Christian group ‘deeply concerned’ about Singapore psychologists supporting LGBT

Update: SPS clarifies its affirmative approach when treating LGBT individuals. 

Church organization Truelove.is said today that it is “deeply concerned” with the Singapore Psychological Society showing support for the lesbian, gay, bisexual, and transgender community, or LGBT, in its reaction to Canada’s ban on conversion therapies. 

The religious group linked to the 3:16 Church at Robinson Road called the society out for its advocacy five days after the professional body, also known as SPS, reacted to news that Canadian MPs had passed a bill banning conversion therapies of LGBT individuals. Truelove.is also called on SPS to have a dialogue with them as well as other religious groups. 

“We are deeply concerned about the statement released by Singapore Psychological Society as an ideological/political advocacy coming from a professional body is troubling,” the group wrote online today. The church group consistently views homosexuality as an adversity and actively targets queers in its religious outreach programs, but has always denied taking part in conversion therapies, a widely discredited method of changing one’s sexual orientation. 

“We would like to encourage the SPS to dialogue with various religious groups and better understand how religious groups can help voluntary individuals struggling with LGBTQ issues in a consent-based, ‘non-affirming’ way without ‘conversion therapy’,” it added. 

SPS, which comprises more than 500 registered psychologists, said last week that they support the use of evidence-based practices when treating the mental health of LGBT individuals as well as affirming their sexual orientations and gender identities. 

“As such, we recommend that when treating clients struggling with their sexual orientation and/or gender identity, psychologists use evidence-based therapy,” the statement said. “This includes exploring and affirming their orientation/identity, exploring assumptions and goals that may have originated from societal pressures, managing stress, and promoting wellbeing.” 

That statement appeared to offend the religious group and its efforts to so-called help people out of homosexuality and gender identity issues through the path of god.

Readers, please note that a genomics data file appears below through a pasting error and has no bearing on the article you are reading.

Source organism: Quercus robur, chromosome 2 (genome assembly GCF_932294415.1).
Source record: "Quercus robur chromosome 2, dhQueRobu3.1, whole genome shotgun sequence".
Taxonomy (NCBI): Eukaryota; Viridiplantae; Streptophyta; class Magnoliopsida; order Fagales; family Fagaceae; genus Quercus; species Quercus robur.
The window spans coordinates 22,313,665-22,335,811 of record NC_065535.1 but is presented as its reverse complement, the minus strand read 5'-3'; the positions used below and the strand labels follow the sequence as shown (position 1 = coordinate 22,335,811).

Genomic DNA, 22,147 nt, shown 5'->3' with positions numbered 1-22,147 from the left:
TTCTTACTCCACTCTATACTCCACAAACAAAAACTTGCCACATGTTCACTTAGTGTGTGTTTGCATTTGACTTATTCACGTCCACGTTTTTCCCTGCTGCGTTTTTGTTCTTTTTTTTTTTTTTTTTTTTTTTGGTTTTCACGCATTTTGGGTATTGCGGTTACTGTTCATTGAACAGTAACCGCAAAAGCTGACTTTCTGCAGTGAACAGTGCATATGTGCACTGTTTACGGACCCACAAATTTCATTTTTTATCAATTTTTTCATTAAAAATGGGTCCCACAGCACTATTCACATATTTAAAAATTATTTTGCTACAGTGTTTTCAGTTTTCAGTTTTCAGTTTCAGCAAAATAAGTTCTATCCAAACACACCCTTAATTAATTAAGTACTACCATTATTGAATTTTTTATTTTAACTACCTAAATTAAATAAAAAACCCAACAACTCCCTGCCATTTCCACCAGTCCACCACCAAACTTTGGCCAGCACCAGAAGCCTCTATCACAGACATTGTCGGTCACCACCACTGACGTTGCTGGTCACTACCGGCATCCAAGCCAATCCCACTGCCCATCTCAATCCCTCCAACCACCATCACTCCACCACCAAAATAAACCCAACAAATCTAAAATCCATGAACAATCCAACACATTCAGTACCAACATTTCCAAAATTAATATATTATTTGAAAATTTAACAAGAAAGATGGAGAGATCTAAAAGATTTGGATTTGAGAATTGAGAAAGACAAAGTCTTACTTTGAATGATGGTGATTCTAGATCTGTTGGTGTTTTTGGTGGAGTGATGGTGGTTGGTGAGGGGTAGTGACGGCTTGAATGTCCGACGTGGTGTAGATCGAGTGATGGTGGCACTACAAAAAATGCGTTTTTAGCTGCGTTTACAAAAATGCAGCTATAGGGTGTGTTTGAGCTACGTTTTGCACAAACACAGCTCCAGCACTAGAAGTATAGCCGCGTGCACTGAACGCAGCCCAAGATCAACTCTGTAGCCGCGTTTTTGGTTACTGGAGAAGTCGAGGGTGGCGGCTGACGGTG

“However, as a psychological association, SPS seems to be unfairly painting all forms of religious help for people struggling with same-sex attraction or gender identity issues to be ‘practicing conversion therapy’. This could not be further from the truth,” Truelove.is said. It described the research and data shared by SPS as “unqualified.” 

Jason Wong, who helms the other Christian organization Focus On The Family Singapore, also spoke against SPS on Friday. 

“Regrettably, in its statements, the current Committee on behalf of the SPS seems to have come to a landing on highly controversial issues which have far-reaching implications,” he wrote. Wong hosted a webinar in February with controversial American doctor Quentin Van Meter on transgenderism. 

After this story was published, SPS released another statement clarifying the “affirmative” therapy outlined by the American Psychological Association, which “neither encourages nor discourages clients to identify a particular way with regard to their sexual orientation.”

Citing the association, SPS said this involves “therapist acceptance, support and understanding of clients, and the facilitation of clients’ active coping, social support, and identity exploration and development, without imposing a specific sexual orientation identity outcome.”

Editor’s note: This story has been updated with a statement by SPS.

Other stories you should check out:

Woman goes to police after people yanked her pride flag twice

Gay ‘conversion’ is being debated in Singapore. So it’s too bad few will see ‘Aqua Man.’

If there’s any ‘culture war,’ system is to blame, trans student refutes minister

American anti-trans activist invited to give Singaporeans a ‘better understanding’

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